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Greek cook taught a generation about culture and food

Published February 13, 2013 9:40 pm

This is an archived article that was published on sltrib.com in 2013, and information in the article may be outdated. It is provided only for personal research purposes and may not be reprinted.

Whenever a Utah cook makes a successful pan of baklava or rolls a plate of stuffed grape leaves, they most likely have Ellen Vidalakis Furgis — or one of her many time-tested recipes — to thank.

The Salt Lake City cooking instructor and cookbook author, considered by many to be the doyenne of Greek food and culture in Utah, died last week at the age of 86.

"She used cooking and food and hospitality as a way to share her culture and educate people on the beauty of it," said George Furgis, the youngest of her four children.

In the early 1970s, Furgis began offering cooking classes through the Salt Lake City School District's community education program, handing out typed recipes so students could practice at home.

Salt Lake cooks were eager to learn about the food and the culture of this Mediterranean country, said the younger Furgis. "Men and women, young and old would sign up for her cooking classes that were held in the home economics room at Clayton Jr. High."

By 1975, Furgis had compiled her well-tested recipes into a pamphlet. That small publication eventually became the basis for the spiral-bound "Greek Cooking at Its American Best." Initially published in 1982, it has become the go-to cookbook for a generation of Greek cooks living in Utah and beyond. It is still in publication and remains a best seller at the annual Salt Lake City Greek Festival.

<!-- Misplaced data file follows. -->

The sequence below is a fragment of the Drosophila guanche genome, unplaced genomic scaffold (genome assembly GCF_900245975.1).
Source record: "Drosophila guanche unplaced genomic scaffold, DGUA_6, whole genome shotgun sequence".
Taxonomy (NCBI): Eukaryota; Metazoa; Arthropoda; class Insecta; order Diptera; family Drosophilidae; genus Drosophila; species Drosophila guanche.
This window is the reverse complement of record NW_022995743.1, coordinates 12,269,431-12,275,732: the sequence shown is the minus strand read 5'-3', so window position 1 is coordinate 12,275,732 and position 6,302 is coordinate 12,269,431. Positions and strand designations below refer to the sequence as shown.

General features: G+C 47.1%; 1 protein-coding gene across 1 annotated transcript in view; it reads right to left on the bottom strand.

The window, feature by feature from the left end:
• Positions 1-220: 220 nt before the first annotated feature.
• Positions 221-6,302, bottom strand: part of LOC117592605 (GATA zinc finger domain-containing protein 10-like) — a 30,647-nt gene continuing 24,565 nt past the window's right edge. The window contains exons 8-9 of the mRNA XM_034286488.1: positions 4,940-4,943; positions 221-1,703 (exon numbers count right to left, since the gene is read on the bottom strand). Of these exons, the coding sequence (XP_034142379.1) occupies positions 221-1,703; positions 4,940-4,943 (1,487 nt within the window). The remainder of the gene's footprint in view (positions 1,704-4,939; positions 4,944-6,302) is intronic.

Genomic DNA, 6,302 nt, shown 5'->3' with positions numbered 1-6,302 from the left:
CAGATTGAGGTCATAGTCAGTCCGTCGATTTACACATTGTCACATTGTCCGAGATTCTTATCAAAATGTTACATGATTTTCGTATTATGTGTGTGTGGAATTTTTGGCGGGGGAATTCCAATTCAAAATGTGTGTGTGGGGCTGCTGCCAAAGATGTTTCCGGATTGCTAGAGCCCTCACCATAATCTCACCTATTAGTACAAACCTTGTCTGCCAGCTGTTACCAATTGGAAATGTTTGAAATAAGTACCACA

"My mom would get calls, literally day and night, from all over United States, about the book," said Furgis.

Up until a few years ago, Furgis also led the festival's cooking demonstrations. Stationed in a secluded corner of Hellenic Memorial Hall, Furgis would teach people how to handle paper-thin phyllo dough and fold cheese-filled triangles. In 1986 and 1987, she co-chaired the event, helping to bring in the covered tents and make it the large-scale production it is today, said her son.

Furgis learned early on to cook. At the age of 8, her mother died and, as the oldest of four children, she began to cook for her father and siblings.

"At a young age she saw that her culture and food gave her encouragement and confidence," said Furgis.

Through the years, Furgis and her husband George became well known among family and friends for throwing big parties that often featured lamb on a spit. Furgis' New Year's Eve tradition was to make deep-fried scones, called loukoumathes, at midnight.

"My mom always loved a bigger party," said Furgis.

Furgis' work went far beyond food. She devoted time to improving education, working as a parent volunteer in the Salt Lake City School District and helping to institute kindergarten in the Jordan School District. She served on the board of trustees at Westminster College, where she received an honorary degree. She also helped raise funds for numerous charities, including Odyssey House, the Utah Symphony, the American Cancer Society and Camp Kostopolous.

Funeral services for Furgis will be Saturday at 11 a.m. at Holy Trinity Greek Orthodox Cathedral, 279 S. 300 West in Salt Lake City. A viewing will be held Friday, from 5 to 8 p.m. at Deseret Mortuary, 36 E. 700 South, Salt Lake City.

kathys@sltrib.com